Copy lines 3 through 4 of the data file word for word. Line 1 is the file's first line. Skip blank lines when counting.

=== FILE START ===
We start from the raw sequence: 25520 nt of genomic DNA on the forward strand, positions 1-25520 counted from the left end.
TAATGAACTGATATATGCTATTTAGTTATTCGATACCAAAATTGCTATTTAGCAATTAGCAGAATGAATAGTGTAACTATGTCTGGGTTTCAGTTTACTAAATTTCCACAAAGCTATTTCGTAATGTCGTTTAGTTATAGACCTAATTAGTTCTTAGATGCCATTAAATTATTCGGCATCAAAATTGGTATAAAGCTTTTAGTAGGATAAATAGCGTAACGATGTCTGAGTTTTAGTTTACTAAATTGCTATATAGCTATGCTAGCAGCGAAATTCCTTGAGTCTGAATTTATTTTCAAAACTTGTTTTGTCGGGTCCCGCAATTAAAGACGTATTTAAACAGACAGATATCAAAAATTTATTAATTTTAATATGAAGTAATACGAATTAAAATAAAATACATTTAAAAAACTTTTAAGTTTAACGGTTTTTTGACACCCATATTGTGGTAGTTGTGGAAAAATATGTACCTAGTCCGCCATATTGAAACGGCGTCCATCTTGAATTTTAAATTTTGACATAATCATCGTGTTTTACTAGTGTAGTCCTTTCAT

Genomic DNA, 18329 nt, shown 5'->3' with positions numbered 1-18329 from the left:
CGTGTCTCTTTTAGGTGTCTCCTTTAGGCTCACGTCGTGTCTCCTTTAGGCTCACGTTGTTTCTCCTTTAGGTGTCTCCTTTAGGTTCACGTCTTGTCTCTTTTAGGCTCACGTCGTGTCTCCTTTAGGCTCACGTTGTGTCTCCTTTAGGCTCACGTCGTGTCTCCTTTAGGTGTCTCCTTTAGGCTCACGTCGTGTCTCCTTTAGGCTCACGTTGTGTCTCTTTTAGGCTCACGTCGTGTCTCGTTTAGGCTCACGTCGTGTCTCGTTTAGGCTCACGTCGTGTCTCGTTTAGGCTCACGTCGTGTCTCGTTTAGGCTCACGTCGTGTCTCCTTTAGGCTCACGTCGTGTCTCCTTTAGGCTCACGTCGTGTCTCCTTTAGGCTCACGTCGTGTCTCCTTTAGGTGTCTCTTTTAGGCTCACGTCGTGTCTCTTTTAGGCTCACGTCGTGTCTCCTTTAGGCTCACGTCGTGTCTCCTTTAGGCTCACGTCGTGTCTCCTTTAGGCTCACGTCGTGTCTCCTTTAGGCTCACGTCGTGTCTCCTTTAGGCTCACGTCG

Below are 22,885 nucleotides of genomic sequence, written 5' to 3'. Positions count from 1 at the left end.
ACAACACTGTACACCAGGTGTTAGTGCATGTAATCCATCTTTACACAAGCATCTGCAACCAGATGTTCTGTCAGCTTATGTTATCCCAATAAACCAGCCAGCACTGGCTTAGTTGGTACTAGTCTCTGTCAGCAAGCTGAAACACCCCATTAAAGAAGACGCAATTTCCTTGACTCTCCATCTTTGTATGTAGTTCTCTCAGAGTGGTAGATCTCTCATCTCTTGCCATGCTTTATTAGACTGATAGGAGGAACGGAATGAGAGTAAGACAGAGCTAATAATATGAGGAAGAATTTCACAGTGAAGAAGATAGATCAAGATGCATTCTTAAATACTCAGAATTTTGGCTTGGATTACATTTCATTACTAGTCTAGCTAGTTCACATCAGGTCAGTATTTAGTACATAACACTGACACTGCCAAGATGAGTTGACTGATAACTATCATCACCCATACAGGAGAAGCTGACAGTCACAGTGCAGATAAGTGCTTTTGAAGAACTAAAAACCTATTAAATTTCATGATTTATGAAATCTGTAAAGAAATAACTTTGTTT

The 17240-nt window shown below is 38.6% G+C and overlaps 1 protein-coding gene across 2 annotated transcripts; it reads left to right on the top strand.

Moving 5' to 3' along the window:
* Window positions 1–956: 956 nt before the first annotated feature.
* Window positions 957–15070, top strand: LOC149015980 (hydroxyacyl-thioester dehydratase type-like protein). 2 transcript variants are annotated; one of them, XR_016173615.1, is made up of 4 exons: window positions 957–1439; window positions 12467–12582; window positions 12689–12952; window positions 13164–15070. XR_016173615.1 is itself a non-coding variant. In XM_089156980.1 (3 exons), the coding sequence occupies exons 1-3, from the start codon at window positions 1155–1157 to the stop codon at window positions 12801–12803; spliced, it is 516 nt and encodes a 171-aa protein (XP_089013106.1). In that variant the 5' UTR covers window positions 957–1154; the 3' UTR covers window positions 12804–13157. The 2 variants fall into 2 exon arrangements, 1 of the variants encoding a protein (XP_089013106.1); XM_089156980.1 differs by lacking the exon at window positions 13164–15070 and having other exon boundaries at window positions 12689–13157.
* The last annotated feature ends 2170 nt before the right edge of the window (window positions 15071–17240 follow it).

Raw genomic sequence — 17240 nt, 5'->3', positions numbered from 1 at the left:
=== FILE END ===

Genomic DNA, 18329 nt, shown 5'->3' with positions numbered 1-18329 from the left:
CGTGTCTCTTTTAGGTGTCTCCTTTAGGCTCACGTCGTGTCTCCTTTAGGCTCACGTTGTTTCTCCTTTAGGTGTCTCCTTTAGGTTCACGTCTTGTCTCTTTTAGGCTCACGTCGTGTCTCCTTTAGGCTCACGTTGTGTCTCCTTTAGGCTCACGTCGTGTCTCCTTTAGGTGTCTCCTTTAGGCTCACGTCGTGTCTCCTTTAGGCTCACGTTGTGTCTCTTTTAGGCTCACGTCGTGTCTCGTTTAGGCTCACGTCGTGTCTCGTTTAGGCTCACGTCGTGTCTCGTTTAGGCTCACGTCGTGTCTCGTTTAGGCTCACGTCGTGTCTCCTTTAGGCTCACGTCGTGTCTCCTTTAGGCTCACGTCGTGTCTCCTTTAGGCTCACGTCGTGTCTCCTTTAGGTGTCTCTTTTAGGCTCACGTCGTGTCTCTTTTAGGCTCACGTCGTGTCTCCTTTAGGCTCACGTCGTGTCTCCTTTAGGCTCACGTCGTGTCTCCTTTAGGCTCACGTCGTGTCTCCTTTAGGCTCACGTCGTGTCTCCTTTAGGCTCACGTCG